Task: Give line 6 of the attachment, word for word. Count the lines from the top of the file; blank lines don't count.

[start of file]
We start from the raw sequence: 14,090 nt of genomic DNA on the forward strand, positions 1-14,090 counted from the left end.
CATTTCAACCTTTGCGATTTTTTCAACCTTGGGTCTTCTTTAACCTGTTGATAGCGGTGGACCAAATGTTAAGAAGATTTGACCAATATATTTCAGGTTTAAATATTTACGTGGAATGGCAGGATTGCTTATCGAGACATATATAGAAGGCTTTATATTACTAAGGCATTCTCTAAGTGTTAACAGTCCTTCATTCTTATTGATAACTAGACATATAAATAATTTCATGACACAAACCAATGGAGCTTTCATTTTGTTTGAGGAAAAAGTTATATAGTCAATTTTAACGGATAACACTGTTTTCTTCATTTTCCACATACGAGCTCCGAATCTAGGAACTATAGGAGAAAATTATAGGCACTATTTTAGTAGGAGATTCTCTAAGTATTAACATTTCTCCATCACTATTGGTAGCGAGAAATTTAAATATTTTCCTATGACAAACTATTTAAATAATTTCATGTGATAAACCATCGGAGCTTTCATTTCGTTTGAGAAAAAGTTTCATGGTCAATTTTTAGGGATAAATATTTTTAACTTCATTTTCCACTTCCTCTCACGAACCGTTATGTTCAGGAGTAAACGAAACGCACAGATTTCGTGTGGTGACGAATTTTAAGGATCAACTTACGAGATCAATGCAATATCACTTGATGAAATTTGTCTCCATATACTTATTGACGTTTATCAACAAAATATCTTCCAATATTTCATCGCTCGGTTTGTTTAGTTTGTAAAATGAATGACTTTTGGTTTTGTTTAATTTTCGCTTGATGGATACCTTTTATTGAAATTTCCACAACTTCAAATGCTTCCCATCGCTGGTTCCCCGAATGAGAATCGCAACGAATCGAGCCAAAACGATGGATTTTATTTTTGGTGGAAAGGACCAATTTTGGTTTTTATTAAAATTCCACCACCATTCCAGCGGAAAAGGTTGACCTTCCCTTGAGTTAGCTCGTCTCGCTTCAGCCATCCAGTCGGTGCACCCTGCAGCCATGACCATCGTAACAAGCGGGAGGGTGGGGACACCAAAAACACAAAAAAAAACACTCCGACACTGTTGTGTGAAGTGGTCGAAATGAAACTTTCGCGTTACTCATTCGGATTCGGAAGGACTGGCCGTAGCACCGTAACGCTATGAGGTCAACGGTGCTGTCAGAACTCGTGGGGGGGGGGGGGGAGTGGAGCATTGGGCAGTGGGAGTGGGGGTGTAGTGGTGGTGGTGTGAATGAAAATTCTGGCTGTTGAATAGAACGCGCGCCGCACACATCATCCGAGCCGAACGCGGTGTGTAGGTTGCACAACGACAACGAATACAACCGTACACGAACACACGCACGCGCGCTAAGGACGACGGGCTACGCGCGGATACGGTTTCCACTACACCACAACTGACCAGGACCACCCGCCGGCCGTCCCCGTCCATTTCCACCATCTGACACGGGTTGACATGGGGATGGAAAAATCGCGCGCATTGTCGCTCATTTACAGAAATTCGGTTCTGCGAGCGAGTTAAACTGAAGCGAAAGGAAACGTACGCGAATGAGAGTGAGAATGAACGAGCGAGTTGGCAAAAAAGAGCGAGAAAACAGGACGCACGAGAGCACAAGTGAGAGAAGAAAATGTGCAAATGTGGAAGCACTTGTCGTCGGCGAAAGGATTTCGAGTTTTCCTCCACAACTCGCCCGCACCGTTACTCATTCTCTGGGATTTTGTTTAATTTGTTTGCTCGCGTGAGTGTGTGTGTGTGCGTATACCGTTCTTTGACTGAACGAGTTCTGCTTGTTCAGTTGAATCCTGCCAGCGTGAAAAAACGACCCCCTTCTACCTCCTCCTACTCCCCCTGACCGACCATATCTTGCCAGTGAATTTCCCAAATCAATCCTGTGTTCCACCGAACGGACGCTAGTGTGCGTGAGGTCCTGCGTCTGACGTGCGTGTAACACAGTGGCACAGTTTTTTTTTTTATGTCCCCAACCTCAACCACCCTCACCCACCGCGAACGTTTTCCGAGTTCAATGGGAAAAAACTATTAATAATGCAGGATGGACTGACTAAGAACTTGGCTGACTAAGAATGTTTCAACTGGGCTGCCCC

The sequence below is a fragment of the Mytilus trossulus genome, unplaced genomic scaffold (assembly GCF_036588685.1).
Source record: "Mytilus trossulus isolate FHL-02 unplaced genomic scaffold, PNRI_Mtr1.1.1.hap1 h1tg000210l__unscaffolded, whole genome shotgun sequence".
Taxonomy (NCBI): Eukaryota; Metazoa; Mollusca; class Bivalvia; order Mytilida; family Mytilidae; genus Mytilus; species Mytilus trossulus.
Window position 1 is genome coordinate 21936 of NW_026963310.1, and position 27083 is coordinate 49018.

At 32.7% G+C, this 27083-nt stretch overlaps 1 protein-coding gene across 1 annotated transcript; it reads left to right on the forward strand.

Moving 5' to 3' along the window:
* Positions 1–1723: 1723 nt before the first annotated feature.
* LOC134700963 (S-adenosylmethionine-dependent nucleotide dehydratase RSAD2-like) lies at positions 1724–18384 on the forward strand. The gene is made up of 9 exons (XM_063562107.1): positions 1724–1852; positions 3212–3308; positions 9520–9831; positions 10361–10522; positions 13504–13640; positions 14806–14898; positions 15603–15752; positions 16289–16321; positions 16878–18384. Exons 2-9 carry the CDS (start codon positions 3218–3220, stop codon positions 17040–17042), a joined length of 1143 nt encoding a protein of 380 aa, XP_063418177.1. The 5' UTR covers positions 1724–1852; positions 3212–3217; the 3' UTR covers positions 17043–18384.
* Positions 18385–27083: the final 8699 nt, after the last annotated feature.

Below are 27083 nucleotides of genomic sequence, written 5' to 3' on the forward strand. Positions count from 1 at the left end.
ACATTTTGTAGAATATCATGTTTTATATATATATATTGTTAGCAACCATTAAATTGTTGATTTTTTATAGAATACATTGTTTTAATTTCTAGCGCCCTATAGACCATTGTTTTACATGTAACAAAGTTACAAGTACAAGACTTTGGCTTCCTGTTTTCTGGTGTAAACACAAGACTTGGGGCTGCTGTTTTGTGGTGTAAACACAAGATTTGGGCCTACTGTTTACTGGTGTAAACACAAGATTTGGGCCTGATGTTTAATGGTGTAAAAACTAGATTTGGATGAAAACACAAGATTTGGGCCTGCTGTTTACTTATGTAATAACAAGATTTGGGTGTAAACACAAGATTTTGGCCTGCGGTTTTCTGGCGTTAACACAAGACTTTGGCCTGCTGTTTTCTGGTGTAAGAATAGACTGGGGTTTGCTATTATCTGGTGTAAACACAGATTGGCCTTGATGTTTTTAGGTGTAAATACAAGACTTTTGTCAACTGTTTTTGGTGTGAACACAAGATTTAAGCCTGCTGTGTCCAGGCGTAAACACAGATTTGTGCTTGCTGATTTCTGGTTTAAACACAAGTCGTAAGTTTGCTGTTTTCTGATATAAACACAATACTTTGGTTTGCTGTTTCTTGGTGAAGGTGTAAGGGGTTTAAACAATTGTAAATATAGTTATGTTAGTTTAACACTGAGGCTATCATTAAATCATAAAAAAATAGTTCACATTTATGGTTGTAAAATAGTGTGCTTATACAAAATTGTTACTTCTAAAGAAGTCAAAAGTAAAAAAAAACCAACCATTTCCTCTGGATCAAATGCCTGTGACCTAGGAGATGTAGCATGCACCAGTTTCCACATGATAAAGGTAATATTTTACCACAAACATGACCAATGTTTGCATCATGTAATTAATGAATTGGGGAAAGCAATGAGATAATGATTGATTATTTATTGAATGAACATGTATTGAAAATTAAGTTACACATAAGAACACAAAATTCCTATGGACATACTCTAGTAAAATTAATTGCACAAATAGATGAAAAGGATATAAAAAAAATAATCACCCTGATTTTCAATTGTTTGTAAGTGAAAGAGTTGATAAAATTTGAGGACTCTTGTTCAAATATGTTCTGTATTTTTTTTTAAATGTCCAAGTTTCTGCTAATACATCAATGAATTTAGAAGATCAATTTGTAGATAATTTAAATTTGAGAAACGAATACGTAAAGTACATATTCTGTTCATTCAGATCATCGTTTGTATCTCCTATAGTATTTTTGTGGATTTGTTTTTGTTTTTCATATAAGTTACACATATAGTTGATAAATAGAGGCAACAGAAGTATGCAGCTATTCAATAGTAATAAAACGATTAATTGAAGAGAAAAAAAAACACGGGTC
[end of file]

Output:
Window position 1 is genome coordinate 21936 of NW_026963310.1, and position 27083 is coordinate 49018.